Politics

Former Sri Lankan Envoy Warns BJP’s Katchatheevu Rhetoric Poses Post-Election Diplomatic Challenge for Indian Government

Bharatiya Janata Party’s (BJP) resurgence of the decades-old Katchatheevu issue ahead of the general elections, former Sri Lankan envoy to India, Austin Fernando, has cautioned that the rhetoric may create post-election challenges for the Indian government.

Speaking with The Indian Express from Colombo, Fernando, an esteemed and seasoned official, expressed concerns over the BJP’s stance on Katchatheevu. He highlighted the delicate diplomatic ramifications if the Indian government were to breach the Sri Lankan maritime international boundary line, describing it as a potential violation of Sri Lankan sovereignty.

Fernando’s remarks come in the wake of Prime Minister Narendra Modi’s accusation that the Indira Gandhi government callously ceded Katchatheevu to Sri Lanka in 1974. With the Lok Sabha elections looming in Tamil Nadu, Modi’s statement has stirred controversy, aimed at mobilizing voters in the region.

Commenting on the BJP’s strategy, Fernando noted that while the party’s influence in Tamil Nadu is limited, invoking the Katchatheevu issue serves as a significant vote-puller. However, he warned that once such rhetoric is unleashed, it becomes challenging for the government to backtrack post-elections, especially if the BJP secures victory.

Fernando underscored the complexity of resolving the Katchatheevu dispute, emphasizing the potential impact on northern fishermen’s votes in Sri Lanka if the government were to yield to Indian demands. He also questioned the efficacy of proposals, such as granting fishing rights in the Katchatheevu area, emphasizing the need for clarity on control mechanisms.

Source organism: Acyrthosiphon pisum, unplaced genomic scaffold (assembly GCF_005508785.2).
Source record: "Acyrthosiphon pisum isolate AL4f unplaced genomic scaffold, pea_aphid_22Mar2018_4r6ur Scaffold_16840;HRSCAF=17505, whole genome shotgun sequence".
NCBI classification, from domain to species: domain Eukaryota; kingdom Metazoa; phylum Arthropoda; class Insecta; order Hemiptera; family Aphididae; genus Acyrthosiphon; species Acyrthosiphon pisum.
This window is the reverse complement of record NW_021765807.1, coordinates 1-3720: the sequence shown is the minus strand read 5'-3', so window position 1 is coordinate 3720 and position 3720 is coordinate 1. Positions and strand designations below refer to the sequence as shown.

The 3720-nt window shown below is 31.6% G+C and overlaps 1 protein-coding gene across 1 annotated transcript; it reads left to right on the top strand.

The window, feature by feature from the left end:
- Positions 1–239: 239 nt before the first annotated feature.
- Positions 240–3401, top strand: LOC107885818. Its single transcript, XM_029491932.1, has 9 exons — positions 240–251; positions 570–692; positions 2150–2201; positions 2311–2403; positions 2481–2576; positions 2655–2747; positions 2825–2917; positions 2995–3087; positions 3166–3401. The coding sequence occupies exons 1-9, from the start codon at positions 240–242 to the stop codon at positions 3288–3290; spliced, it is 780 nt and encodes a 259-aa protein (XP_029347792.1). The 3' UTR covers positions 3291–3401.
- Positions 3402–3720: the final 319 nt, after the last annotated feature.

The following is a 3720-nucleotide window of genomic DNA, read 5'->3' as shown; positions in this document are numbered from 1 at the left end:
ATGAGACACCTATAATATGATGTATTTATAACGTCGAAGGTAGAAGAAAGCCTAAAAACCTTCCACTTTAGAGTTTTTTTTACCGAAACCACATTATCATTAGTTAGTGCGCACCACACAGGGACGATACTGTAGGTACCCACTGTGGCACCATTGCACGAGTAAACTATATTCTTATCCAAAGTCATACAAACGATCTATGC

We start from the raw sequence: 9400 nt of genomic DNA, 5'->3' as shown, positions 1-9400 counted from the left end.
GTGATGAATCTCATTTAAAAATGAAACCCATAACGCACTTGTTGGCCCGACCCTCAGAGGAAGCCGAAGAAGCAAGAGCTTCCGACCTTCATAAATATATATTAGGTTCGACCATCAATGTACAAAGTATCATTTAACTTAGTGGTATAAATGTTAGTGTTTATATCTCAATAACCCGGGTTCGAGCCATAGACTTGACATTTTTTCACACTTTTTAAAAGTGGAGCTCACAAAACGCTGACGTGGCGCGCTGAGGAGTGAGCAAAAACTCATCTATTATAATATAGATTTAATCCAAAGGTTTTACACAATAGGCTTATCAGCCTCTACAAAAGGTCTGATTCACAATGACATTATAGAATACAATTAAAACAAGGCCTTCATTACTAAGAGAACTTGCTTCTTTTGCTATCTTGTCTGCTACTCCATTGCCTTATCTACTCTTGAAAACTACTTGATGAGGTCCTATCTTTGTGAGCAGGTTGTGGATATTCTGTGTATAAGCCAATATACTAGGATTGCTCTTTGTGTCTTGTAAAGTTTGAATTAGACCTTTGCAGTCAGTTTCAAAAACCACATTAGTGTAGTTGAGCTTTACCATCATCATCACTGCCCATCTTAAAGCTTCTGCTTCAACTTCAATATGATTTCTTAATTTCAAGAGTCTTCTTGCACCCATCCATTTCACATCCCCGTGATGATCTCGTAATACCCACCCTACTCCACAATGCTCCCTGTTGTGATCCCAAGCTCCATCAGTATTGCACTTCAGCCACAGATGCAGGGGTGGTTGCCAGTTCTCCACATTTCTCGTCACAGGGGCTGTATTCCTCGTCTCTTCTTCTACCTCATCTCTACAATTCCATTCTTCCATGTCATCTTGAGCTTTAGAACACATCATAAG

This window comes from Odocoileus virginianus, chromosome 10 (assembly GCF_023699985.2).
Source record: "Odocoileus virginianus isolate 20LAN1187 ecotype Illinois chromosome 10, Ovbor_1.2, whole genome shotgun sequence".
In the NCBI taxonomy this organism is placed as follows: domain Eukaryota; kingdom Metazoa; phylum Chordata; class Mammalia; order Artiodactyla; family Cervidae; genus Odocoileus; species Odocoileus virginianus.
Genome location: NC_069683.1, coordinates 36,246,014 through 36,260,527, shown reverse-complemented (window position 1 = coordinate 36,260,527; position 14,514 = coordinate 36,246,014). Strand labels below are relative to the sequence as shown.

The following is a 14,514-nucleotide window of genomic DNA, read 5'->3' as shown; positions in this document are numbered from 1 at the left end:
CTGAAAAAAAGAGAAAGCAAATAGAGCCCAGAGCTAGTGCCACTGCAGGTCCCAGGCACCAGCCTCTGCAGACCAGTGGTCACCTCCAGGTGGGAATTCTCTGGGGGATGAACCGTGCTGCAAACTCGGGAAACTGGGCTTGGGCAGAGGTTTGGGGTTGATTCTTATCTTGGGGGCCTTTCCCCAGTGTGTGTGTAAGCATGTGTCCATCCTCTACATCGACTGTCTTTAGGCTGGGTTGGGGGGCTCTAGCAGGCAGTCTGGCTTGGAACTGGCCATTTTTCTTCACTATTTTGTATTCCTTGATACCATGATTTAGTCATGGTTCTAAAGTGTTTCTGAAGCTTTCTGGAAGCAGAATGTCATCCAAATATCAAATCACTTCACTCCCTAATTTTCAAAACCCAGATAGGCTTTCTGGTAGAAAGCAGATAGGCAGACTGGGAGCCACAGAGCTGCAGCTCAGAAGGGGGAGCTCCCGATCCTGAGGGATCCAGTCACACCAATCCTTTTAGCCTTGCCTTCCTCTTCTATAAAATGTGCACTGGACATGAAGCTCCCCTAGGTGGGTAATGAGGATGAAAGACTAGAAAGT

The veteran diplomat drew parallels, asking how India would respond if faced with similar encroachments by neighboring countries like Pakistan or Bangladesh. He referenced Sri Lanka’s historical stance, recalling President Ranasinghe Premadasa’s resistance to Indian intervention during the late 1980s.

Fernando’s insights into the diplomatic intricacies are particularly significant given his illustrious career spanning nearly six decades in various high-level positions within the Sri Lankan government.

Regarding India’s economic assistance to Sri Lanka during times of crisis, Fernando acknowledged the $4 billion aid and underscored the diplomatic sensitivities surrounding the issue. He cautioned against raising contentious matters amid Sri Lanka’s internal challenges and election environment.

The former envoy also highlighted potential repercussions on Indian investments in Sri Lanka, citing the Opposition’s criticism and its implications on the political landscape.

Former diplomats from both India and Sri Lanka have echoed Fernando’s sentiments, emphasizing that the 1970s agreement on Katchatheevu was reached in good faith, with concessions made by both sides. Indian diplomats have also pointed out Delhi’s gains, including access to Wadge Bank’s resources.

As the political discourse surrounding Katchatheevu intensifies, Fernando’s words serve as a sober reminder of the intricate diplomatic balancing act required to navigate through the complexities of the Indo-Sri Lankan relationship.

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